“Le Grand Monde d’Andy Warhol”

With an ingenuous but almost untranslatable title, “Le Grand Monde d’Andy Warhol” expands on two floors of the Galeries Nationales du Grand Palais in Paris. (Translated by the museum as “Warhol’s Wide World,” the English title fails to capture the double entendre of “high society” that the phrase “grand monde” entails.) Comprising more than four hundred paintings, photographs, Polaroids, films, and other documents, this vast exhibition brings together the largest number of Warhol portraits ever shown. Portraits of living subjects, almost always commissioned, are seen in the wider context of three other genres: posthumous portraits of figures from the world of cinema (e.g., the “Marilyn” series of 1962, Judy Garland, ca. 1979, or Hitchcock, 1983); portraits of celebrities executed from media sources (e.g., Jackie, 1964, Four Marlons, 1966, or the seldom seen Brigitte Bardot diptych, 1974, derived from a Richard Avedon photograph); and portraits of iconic historical or religious figures, such as Mao, 1973 (of which Warhol produced almost innumerable versions) and the monumental Last Supper (Christ 112 Times), Yellow, 1986, which closes the exhibition.

Curated by Alain Cueff in collaboration with Emilia Philippot, the exhibition concentrates on the first category, portraits of the living—mostly executed after Polaroids taken by Warhol himself facing his sitter at often dauntingly close range. These photo sessions could take hours, sometimes days. Starting with Ethel Scull 36 Times, 1963, and ending with the rather touching triple portrait of Sean Lennon, 1985–86, the show provides a rare opportunity to look in-depth and afresh at this unfathomable aspect of Warhol’s activities. Notoriously executed for money (at prices of $25,000 each or $40,000 for a pair, from the ’70s on) and largely ignored by the art-historical world, they constitute, according to Cueff, an indispensable component of and key to understanding Warhol’s “wide world.” The professional milieux of the sitters fall into broad categories, from the entertainment business to the worlds of industry and art, the last of which bound the subjects to the artist and, ultimately, to one another. We encounter Dennis Hopper and Jane Fonda, Yves Saint Laurent and Ernesto Esposito, Nelson Rockefeller and Giovanni Agnelli, Mick Jagger and Debbie Harry, dealers Irving Blum and Arne Glimcher, David Hockney and Georgia O’Keeffe, among many, many others.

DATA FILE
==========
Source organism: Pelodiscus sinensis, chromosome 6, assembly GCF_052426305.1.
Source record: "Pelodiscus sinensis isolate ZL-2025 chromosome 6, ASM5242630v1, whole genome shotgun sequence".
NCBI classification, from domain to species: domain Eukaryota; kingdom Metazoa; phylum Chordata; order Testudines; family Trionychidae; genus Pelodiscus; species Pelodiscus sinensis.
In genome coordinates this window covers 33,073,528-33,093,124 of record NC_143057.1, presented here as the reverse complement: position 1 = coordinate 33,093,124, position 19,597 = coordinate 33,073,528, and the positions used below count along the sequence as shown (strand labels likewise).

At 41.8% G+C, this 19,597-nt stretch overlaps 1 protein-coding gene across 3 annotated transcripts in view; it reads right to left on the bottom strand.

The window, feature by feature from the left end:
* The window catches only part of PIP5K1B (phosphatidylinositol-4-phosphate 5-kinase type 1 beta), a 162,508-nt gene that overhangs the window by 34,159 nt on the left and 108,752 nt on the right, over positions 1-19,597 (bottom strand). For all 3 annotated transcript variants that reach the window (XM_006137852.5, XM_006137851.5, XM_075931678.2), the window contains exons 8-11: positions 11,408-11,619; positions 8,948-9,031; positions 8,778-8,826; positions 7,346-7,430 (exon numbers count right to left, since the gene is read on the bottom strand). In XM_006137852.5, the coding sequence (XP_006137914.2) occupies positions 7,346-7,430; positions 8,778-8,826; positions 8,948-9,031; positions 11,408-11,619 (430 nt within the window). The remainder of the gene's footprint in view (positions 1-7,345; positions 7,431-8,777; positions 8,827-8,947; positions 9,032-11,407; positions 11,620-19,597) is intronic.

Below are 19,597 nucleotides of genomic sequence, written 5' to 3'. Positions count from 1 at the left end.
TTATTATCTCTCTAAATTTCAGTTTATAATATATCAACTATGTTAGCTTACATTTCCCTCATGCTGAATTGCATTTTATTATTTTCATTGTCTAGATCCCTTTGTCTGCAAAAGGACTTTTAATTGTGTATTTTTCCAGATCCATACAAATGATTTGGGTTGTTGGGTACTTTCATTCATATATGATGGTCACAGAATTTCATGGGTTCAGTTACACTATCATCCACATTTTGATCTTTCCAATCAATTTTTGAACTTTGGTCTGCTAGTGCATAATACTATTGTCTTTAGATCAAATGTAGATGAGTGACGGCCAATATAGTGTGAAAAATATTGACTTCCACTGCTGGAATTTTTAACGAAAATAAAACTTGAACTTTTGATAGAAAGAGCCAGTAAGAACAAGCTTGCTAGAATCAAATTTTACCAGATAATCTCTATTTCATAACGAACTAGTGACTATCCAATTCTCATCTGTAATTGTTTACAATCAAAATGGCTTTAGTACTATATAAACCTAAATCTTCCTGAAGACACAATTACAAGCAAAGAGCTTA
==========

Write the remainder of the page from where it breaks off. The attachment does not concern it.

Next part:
With this panorama of personalities, the exhibition offers a wider and more extensive representation of Warhol’s activities as a portrait maker than previous shows devoted to the topic, most notably at the Whitney Museum of American Art in 1979 and the Wadsworth Atheneum in Hartford, Connecticut, twenty years later. Yet the greatness of the curatorial conception lies not just in this scope but in the presentation of related documents and the emphasis on the layered process of fabrication behind the paintings—from the initial photo sessions, through every cropping and editorial decision, down to the final results. (For this reason alone, the section on Debbie Harry is not to be missed). Concurrently with this show, Flammarion published Cueff’s study Warhol à son image (Warhol in His Image). This important companion to the exhibition unpacks the intense analogies between Warhol’s engagement with these iconic images and the very definition of the icon in the catholic Byzantine tradition to which Warhol belonged. Saint John Chrysostom, a famous church father of the fourth century (and the namesake of Warhol’s church in Pittsburgh), gives a description of the Byzantine icon that reads almost like a word-for-word technical description of a portrait painting by Warhol. Likewise, the texts of the Second Council of Nicaea of 787, which restored the powers of icons within the liturgy, powerfully resonate with Warhol’s interests. Serendipitous occurrences? A mark of Andy’s sustained devotion to his religious roots? Set between the visible and the invisible (see Philip Johnson, 1972), Warhol’s portraits conjure up the dichotomous and irreconcilable conditions intrinsic to an icon: A sign silk-screened by Warhol, often littered with quivering marks of paint and agitated lines pulsating with nerve, suggests a face and points to an impossible presence, or, to speak like Heidegger, to a coming-into-presence that is forever delayed.

Joachim Pissarro